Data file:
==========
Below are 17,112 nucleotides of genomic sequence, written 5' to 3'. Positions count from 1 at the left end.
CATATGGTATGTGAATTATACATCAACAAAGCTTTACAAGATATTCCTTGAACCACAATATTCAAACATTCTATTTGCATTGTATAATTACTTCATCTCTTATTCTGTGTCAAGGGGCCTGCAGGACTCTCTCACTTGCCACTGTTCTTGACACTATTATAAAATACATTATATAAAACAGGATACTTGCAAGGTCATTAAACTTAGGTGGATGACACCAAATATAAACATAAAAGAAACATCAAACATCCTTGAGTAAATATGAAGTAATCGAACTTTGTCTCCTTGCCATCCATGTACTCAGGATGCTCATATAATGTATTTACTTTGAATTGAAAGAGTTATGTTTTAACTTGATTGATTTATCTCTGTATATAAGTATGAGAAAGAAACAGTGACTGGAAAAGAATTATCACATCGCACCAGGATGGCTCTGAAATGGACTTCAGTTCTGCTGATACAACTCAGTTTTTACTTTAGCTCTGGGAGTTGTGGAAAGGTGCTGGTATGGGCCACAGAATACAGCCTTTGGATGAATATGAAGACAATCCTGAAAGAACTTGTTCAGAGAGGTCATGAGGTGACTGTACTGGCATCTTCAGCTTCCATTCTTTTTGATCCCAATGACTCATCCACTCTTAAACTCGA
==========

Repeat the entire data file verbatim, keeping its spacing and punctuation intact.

Below are 17,112 nucleotides of genomic sequence, written 5' to 3'. Positions count from 1 at the left end.
CATATGGTATGTGAATTATACATCAACAAAGCTTTACAAGATATTCCTTGAACCACAATATTCAAACATTCTATTTGCATTGTATAATTACTTCATCTCTTATTCTGTGTCAAGGGGCCTGCAGGACTCTCTCACTTGCCACTGTTCTTGACACTATTATAAAATACATTATATAAAACAGGATACTTGCAAGGTCATTAAACTTAGGTGGATGACACCAAATATAAACATAAAAGAAACATCAAACATCCTTGAGTAAATATGAAGTAATCGAACTTTGTCTCCTTGCCATCCATGTACTCAGGATGCTCATATAATGTATTTACTTTGAATTGAAAGAGTTATGTTTTAACTTGATTGATTTATCTCTGTATATAAGTATGAGAAAGAAACAGTGACTGGAAAAGAATTATCACATCGCACCAGGATGGCTCTGAAATGGACTTCAGTTCTGCTGATACAACTCAGTTTTTACTTTAGCTCTGGGAGTTGTGGAAAGGTGCTGGTATGGGCCACAGAATACAGCCTTTGGATGAATATGAAGACAATCCTGAAAGAACTTGTTCAGAGAGGTCATGAGGTGACTGTACTGGCATCTTCAGCTTCCATTCTTTTTGATCCCAATGACTCATCCACTCTTAAACTCGA